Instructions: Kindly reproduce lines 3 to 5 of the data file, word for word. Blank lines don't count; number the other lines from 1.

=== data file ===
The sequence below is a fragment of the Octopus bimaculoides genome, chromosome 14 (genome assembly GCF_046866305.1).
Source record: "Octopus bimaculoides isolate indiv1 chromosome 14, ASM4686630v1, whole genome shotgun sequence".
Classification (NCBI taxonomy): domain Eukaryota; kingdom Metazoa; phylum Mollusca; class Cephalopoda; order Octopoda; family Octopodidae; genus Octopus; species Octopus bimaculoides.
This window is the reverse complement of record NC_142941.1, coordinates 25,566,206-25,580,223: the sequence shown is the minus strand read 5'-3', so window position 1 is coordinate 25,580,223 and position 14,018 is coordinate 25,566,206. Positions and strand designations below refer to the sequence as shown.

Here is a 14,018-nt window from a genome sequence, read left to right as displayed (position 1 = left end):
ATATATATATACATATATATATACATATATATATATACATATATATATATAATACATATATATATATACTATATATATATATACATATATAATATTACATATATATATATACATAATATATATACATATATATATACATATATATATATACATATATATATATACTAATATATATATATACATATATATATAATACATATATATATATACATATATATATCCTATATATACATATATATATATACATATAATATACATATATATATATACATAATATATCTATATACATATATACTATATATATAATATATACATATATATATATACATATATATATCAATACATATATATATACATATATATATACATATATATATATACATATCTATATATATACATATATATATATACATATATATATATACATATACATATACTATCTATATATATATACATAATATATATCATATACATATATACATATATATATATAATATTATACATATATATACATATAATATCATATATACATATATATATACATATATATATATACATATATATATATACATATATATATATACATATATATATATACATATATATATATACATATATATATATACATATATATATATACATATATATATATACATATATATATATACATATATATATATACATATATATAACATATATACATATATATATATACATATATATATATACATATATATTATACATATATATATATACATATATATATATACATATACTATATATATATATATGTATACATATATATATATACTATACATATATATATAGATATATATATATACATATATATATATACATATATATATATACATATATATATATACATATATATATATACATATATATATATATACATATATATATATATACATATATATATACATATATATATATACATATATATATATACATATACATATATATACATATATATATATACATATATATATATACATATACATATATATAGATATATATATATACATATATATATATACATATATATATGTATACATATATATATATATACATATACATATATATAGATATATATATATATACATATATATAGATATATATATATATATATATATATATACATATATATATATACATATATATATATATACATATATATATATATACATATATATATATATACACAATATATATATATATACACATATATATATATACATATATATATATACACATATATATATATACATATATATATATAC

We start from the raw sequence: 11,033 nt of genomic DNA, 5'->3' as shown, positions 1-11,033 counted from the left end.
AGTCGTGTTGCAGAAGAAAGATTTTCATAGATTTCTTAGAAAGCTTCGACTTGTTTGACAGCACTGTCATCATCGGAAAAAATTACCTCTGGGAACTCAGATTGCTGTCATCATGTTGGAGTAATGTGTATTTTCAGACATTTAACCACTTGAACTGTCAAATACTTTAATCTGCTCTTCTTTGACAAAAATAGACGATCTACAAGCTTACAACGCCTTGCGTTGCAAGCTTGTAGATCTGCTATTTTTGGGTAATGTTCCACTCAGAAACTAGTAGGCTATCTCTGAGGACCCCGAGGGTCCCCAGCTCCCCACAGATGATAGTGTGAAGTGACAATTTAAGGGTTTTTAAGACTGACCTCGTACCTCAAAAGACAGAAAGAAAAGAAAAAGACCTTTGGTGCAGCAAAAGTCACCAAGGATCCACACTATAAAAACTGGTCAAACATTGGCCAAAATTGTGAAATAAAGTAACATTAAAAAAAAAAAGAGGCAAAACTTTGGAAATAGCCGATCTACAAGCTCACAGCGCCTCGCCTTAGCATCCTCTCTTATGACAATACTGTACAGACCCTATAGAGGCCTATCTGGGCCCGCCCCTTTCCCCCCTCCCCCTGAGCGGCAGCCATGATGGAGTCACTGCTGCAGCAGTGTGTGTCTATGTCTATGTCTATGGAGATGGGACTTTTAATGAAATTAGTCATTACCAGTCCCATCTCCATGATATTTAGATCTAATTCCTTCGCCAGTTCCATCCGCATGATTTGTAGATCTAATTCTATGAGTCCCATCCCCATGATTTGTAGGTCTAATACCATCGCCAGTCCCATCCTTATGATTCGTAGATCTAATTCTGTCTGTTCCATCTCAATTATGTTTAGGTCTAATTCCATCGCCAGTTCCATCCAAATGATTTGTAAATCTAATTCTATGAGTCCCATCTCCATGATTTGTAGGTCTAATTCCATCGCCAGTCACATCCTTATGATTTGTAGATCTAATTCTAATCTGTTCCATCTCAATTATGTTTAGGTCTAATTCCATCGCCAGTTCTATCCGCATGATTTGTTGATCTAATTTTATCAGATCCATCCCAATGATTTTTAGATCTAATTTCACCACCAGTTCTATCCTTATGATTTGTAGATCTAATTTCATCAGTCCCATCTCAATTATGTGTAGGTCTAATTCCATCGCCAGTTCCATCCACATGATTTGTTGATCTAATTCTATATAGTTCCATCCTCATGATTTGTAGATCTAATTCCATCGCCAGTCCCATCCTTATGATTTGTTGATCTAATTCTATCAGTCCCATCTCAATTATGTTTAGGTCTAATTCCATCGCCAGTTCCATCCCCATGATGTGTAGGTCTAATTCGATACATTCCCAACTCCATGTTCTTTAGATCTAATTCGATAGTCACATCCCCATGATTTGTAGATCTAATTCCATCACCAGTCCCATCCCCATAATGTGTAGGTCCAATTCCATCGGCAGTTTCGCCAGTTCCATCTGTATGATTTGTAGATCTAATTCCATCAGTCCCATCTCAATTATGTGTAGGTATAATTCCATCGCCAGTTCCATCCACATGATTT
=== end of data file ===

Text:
Classification (NCBI taxonomy): domain Eukaryota; kingdom Metazoa; phylum Mollusca; class Cephalopoda; order Octopoda; family Octopodidae; genus Octopus; species Octopus bimaculoides.
This window is the reverse complement of record NC_142941.1, coordinates 25,566,206-25,580,223: the sequence shown is the minus strand read 5'-3', so window position 1 is coordinate 25,580,223 and position 14,018 is coordinate 25,566,206. Positions and strand designations below refer to the sequence as shown.

Here is a 14,018-nt window from a genome sequence, read left to right as displayed (position 1 = left end):